The mass deportations some EU nationals feared have not materialised, but for many the necessity to apply for a new status in a country which formerly welcomed them without barriers has made them wary
Over three million EU nationals living in the UK have now applied. Applicants must prove their identity, provide documents proving they live in the UK, and declare any criminal convictions. Over 90% have had their applications granted and now have the right to remain. Just six have been rejected, on grounds of criminality. Home secretary Priti Patel called the scheme the “biggest of its kind in British history,” with caseworkers processing 20,000 applications a day. The mass deportations some EU nationals feared have not materialised, but for many the necessity to apply for a new status in a country which formerly welcomed them without barriers has made them wary.
>> Comment: Building’s editor on Priti Patel’s plans
For Alin, 32, the effect on his future plans has been profound. Originally from a small town in Romania, he moved here five years ago to work for DPB. His wife Mariana and two children had stayed in Romania with the intention of joining him when the time was right. Just before Christmas, Azam had found a job for Mariana at a local hotel, arranged a flat for the couple and their family, and had helped Alin apply for the right to permanent residency in the UK, which was granted. With a family home ready to move into, and a secure job, Alin should have had a lot to look forward to.
But then Mariana changed her mind. For her, the message from the Conservative Party’s landslide election victory on the other side of Europe was loud and clear. Alin may have been granted settled status, but he did not have UK citizenship, could not vote, and in many respects was a second class citizen in a country apparently gripped by xenophobia. Mariana decided it was better for her and her children to hedge their bets in Romania rather than risk everything to live in the UK, and so Alin never moved into his flat.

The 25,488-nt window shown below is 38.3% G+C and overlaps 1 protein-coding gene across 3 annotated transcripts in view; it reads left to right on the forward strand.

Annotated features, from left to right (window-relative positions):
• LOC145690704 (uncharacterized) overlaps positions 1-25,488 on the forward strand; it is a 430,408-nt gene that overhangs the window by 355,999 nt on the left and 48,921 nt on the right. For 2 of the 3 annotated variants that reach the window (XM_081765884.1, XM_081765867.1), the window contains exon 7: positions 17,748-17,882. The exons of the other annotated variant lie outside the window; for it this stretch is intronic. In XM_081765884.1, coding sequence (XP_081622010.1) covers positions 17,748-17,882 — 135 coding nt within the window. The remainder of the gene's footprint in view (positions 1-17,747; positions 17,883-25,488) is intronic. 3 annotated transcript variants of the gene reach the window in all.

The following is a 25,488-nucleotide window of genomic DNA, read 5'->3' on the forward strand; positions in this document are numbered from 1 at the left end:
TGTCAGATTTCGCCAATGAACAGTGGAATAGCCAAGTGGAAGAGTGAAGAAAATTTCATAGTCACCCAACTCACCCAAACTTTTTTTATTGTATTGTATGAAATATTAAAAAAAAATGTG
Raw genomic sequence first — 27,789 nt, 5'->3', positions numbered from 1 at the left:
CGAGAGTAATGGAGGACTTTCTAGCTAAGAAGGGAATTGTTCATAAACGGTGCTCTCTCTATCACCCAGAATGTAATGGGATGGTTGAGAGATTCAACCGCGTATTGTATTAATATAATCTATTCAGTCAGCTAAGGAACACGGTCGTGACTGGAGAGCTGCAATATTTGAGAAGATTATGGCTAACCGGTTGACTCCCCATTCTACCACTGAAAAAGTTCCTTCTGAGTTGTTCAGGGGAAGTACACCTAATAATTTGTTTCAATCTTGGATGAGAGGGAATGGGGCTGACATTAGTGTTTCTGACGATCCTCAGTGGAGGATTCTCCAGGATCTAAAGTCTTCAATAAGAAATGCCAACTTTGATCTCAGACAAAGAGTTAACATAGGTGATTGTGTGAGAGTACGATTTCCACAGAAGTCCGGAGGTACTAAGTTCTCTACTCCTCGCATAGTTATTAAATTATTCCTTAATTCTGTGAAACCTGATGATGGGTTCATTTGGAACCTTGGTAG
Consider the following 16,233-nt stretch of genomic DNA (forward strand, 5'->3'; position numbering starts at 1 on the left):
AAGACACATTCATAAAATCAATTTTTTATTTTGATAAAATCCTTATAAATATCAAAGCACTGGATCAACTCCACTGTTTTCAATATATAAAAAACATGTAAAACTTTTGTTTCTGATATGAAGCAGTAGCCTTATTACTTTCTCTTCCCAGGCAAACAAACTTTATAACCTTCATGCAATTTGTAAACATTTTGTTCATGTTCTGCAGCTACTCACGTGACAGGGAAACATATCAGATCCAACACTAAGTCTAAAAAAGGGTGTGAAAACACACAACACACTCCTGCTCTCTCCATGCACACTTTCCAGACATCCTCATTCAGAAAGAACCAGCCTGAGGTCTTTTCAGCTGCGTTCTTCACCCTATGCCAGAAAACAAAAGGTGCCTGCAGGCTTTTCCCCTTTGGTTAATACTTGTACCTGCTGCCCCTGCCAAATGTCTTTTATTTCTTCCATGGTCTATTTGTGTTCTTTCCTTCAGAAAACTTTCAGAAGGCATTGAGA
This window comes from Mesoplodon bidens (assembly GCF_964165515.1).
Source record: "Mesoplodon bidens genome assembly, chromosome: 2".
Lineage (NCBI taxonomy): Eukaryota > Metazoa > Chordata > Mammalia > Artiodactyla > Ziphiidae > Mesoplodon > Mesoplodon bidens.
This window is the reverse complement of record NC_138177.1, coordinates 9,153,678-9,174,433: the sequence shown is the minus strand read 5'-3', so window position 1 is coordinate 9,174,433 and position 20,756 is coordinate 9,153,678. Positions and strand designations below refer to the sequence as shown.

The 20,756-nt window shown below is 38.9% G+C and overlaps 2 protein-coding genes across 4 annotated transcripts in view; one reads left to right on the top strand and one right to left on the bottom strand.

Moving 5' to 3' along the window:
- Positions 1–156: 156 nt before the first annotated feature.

For many like Mariana, the UK is no longer a country where EU migrants can feel welcome. Alin’s brother, who has lived and worked in the UK for three years, has already moved to Spain, saying before he left: “They don’t want me here, so I’ll go and work somewhere else.”
Net migration from the EU has fallen by 141,000 since the 2016 referendum
Figures from the Office for National Statistics show Alin’s brother’s decision to leave is part of a growing trend. Some 151,000 EU nationals left the UK in the year to June 2019, the highest on record and double the number who left in 2013. Meanwhile, net migration from the EU has fallen by 141,000 since the 2016 referendum, and now stands at the lowest level since 2003. At the current rate, net EU migration will dip into the negative within the next five years.
While larger firms are more likely to have the resources to adapt, this is a major headache for small and medium-sized contractors like the one run by Azam. EU nationals comprise the entire building workforce of DPB, a £1.3m-turnover firm specialising in housing schemes. Business is going well – the firm recently completed a £4m job building nine houses in Basildon, and Azam expects turnover to increase to £2.5m this year.
But the decline of immigration from the EU has already started to cast a shadow over the business. Last year Azam was offered a contract on a large residential project which the client wanted to be completed within a year. To deliver on that timescale, he needed to double the size of his team, so after job postings in the local job centre went unanswered, he called up his recruitment contacts in Romania. But he encountered a new problem: “They didn’t want to come,” he says. “They said ‘why would we come over when we can go to other European countries, and they’re more welcoming?’”